Investment Clock insights

'Brexit' update

Ian Kernohan

August 12th 2016

In the immediate aftermath of the Brexit vote on June 23, we took the view that this event did not represent a systemic shock to the global economy, with any economic fallout largely confined to the UK.  Looking back, we remain comfortable with this view, while being mindful that there are a number of political events coming up in Europe, where the Brexit legacy is not exactly helpful.  So far, there is little if any evidence that the Leave vote has had a material impact on economic activity outside the UK.  Even in the UK itself, at the heart of the storm, the impact does not appear to have been quite as severe as many people feared, although there is no official economic output data covering the post Brexit period, so this will only become clear with time.  The Purchasing Managers’ Index (PMI) surveys (see chart) suggest a dramatic turnaround in economic activity, however many companies have signalled only a limited impact on business, in reports to their shareholders.

At the Bank of England, the Monetary Policy Committee (MPC) reacted to developments by pushing monetary policy to limits not thought possible just a few years ago.  The base rate has been cut by 25bp to 0.25%, with a majority of MPC members supporting an even lower rate, ‘close to but a little above zero’.  A new ‘Term Funding Scheme’ has been introduced, to ensure that lenders can access funding at these very low rates and pass on the benefits to their customers.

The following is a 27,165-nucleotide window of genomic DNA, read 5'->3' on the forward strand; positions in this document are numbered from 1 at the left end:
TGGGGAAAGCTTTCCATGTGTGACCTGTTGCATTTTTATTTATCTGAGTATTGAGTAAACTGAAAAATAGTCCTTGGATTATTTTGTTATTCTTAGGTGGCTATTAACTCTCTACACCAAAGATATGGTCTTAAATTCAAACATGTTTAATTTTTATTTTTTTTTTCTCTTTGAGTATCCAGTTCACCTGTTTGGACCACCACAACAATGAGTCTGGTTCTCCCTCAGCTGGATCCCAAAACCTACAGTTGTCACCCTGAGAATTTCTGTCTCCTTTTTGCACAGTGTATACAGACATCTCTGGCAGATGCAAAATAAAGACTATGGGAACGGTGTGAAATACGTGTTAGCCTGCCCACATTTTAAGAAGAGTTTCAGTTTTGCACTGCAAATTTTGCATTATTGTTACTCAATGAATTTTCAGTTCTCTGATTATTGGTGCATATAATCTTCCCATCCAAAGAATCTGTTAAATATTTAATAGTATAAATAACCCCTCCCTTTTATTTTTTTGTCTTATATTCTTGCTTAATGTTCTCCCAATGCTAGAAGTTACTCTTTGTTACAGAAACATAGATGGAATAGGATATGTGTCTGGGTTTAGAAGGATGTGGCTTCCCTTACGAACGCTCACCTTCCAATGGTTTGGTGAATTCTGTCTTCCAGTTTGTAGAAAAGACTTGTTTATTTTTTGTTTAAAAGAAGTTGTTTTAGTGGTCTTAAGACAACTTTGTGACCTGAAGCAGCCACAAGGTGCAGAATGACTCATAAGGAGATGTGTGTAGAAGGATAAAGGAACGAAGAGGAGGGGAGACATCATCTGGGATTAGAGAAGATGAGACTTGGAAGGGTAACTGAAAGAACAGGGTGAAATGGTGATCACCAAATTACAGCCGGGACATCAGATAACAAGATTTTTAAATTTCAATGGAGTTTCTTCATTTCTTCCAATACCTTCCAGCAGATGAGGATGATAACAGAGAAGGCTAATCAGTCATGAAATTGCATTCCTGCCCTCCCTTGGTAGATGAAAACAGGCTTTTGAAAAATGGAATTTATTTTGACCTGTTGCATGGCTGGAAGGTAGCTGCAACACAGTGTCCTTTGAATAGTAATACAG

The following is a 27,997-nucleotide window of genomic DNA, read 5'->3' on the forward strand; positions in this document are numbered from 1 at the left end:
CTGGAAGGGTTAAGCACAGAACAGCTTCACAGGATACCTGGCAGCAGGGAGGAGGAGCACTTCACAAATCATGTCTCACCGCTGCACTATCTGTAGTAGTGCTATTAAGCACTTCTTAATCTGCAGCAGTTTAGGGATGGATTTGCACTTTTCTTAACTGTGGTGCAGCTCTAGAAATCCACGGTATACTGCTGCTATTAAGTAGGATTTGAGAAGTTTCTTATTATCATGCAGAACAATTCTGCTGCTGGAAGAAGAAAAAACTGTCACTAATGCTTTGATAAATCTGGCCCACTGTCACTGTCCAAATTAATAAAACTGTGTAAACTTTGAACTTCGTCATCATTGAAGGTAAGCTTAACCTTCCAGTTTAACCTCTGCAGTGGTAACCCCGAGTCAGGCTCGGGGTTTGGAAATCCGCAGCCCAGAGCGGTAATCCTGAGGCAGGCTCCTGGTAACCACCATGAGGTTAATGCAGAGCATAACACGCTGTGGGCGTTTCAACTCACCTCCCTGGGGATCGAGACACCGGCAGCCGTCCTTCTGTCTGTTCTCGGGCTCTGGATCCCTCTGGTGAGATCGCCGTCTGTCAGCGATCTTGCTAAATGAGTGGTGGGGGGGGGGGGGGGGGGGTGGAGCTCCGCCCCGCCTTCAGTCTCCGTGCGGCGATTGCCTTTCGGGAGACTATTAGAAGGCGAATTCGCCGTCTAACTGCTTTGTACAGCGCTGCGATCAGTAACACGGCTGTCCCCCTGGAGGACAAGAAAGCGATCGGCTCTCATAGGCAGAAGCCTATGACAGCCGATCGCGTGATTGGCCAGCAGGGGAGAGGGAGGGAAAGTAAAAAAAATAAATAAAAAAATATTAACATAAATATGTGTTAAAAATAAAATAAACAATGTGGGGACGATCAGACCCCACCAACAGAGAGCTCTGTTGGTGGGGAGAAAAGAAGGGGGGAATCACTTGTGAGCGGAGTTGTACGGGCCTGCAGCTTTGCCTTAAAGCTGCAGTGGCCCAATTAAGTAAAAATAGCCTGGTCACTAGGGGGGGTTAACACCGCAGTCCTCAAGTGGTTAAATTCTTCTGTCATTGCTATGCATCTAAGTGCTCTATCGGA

Such monetary largesse should help stabilise the situation in the near term, however easier monetary policy is a necessary but not sufficient condition for an improvement in UK economic growth prospects.  Much will depend on how far the new government steps away from existing fiscal plans, with talk of a new “Industrial Strategy”.  Looking further ahead, by far the most important influence on the UK economy will be the shape of the new trading arrangements with Europe and the Rest of the World.  There are a wide range of possible outcomes here, and it is still very early days.  Much will depend on how far the UK remains “open” to trade and investment, in a post Brexit world.

The value of investments and the income from them is not guaranteed and may go down as well as up and investors may not get back the amount originally invested. The views expressed are the author’s own and do not constitute investment advice.